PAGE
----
There has been plenty of research into the effects of various distractions while driving. Several years ago I wrote about a study done using a functional Magnetic Resonance Imaging (fMRI) machine. It showed that even listening to a conversation (as on the other end of a phone) caused substantial drops in brain activity in the area that controls the skills used for driving.

In a more recent study, subjects were tested using a driving simulator while being monitored by an fMRI machine. The researchers found that the distracted test subjects’ brains suffered in the areas that managed visual attention and alertness, making it more difficult for them to perform secondary, cognitive tasks like driving.

All this scientific research aside, just driving to and from work or patrolling clearly demonstrates that drivers perform poorly even just talking on a cell-phone. Those holding the phone to their ear are usually worse.

Drivers physically interacting with their phones, even to just look-up and dial a number, are a crash waiting to happen. Some studies suggest the distraction from cellphones is on par with being impaired by drugs or alcohol.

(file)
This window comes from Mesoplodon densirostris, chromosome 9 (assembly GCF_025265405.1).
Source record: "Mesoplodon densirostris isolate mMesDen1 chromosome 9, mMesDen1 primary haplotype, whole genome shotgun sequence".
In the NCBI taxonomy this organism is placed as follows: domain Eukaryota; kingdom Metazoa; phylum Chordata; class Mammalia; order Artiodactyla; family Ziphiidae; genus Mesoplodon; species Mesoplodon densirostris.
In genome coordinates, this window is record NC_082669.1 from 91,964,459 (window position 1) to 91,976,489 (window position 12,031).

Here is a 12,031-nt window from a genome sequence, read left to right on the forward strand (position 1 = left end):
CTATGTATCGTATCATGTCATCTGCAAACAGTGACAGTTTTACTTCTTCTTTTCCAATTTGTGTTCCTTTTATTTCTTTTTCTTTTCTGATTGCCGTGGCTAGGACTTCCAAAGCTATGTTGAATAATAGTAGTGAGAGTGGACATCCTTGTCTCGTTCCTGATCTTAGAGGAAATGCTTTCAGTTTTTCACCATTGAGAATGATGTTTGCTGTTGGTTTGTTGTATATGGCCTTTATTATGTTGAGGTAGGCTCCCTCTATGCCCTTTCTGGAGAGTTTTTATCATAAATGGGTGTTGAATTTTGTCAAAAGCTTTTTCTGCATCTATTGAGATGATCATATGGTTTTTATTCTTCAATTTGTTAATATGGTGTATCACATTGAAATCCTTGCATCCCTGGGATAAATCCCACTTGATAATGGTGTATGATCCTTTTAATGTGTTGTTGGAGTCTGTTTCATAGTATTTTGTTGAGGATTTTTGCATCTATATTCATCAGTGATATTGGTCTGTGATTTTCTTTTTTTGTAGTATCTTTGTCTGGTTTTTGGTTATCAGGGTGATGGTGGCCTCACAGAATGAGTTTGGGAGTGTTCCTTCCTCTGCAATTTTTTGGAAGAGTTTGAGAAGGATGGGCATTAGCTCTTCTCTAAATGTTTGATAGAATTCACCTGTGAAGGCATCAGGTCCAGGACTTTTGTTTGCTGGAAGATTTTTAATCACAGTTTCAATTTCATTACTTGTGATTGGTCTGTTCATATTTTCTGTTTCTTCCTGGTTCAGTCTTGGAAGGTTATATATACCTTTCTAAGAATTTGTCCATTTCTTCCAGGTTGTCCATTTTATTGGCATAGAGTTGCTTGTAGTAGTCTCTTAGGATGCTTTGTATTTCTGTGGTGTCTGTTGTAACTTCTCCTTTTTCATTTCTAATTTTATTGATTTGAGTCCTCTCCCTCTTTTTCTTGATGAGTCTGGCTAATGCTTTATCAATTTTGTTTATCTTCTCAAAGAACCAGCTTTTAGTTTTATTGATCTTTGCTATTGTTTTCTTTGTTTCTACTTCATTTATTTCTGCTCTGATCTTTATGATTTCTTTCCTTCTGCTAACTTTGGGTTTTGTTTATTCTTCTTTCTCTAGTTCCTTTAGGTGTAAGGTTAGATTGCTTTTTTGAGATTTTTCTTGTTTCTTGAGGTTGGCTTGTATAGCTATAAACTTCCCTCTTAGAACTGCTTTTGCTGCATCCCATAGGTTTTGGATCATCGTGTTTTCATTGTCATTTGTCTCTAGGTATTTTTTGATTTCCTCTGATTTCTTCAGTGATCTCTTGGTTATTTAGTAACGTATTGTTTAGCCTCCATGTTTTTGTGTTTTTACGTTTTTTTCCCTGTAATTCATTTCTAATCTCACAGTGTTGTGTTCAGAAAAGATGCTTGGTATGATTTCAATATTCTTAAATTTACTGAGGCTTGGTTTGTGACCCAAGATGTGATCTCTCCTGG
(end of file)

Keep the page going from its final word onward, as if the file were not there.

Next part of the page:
There is an endless stream of news stories about serious crashes and fatalities linked to the use of cell phones. A North Carolina woman recently posted “The Happy Song makes me so HAPPY” on her Facebook profile at 8:33. The local police department got a call about a car crossing the grassy median and crashing head-on into a garbage truck at 8:34. The correlation is inescapable.

Smartphone integration with vehicle infotainment systems will just change the interaction methods but I suspect it will not improve the situation.

{Police mobile data}